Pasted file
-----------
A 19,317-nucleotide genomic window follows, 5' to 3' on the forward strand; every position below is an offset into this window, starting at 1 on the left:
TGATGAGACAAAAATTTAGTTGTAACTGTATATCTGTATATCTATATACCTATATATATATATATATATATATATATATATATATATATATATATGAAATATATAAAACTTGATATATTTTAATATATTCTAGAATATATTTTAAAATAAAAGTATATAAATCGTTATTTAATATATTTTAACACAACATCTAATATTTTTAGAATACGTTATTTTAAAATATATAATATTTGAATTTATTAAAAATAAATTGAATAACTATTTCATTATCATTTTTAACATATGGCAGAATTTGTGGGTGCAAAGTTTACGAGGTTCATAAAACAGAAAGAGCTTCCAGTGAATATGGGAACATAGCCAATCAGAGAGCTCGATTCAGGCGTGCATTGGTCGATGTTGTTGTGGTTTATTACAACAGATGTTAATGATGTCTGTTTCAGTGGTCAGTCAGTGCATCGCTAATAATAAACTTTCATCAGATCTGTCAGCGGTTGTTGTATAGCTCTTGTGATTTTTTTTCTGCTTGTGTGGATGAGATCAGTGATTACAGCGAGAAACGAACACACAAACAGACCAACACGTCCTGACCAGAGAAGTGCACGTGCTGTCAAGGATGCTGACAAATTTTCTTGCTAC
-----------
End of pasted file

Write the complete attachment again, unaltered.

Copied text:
A 19,317-nucleotide genomic window follows, 5' to 3' on the forward strand; every position below is an offset into this window, starting at 1 on the left:
TGATGAGACAAAAATTTAGTTGTAACTGTATATCTGTATATCTATATACCTATATATATATATATATATATATATATATATATATATATATATATGAAATATATAAAACTTGATATATTTTAATATATTCTAGAATATATTTTAAAATAAAAGTATATAAATCGTTATTTAATATATTTTAACACAACATCTAATATTTTTAGAATACGTTATTTTAAAATATATAATATTTGAATTTATTAAAAATAAATTGAATAACTATTTCATTATCATTTTTAACATATGGCAGAATTTGTGGGTGCAAAGTTTACGAGGTTCATAAAACAGAAAGAGCTTCCAGTGAATATGGGAACATAGCCAATCAGAGAGCTCGATTCAGGCGTGCATTGGTCGATGTTGTTGTGGTTTATTACAACAGATGTTAATGATGTCTGTTTCAGTGGTCAGTCAGTGCATCGCTAATAATAAACTTTCATCAGATCTGTCAGCGGTTGTTGTATAGCTCTTGTGATTTTTTTTCTGCTTGTGTGGATGAGATCAGTGATTACAGCGAGAAACGAACACACAAACAGACCAACACGTCCTGACCAGAGAAGTGCACGTGCTGTCAAGGATGCTGACAAATTTTCTTGCTAC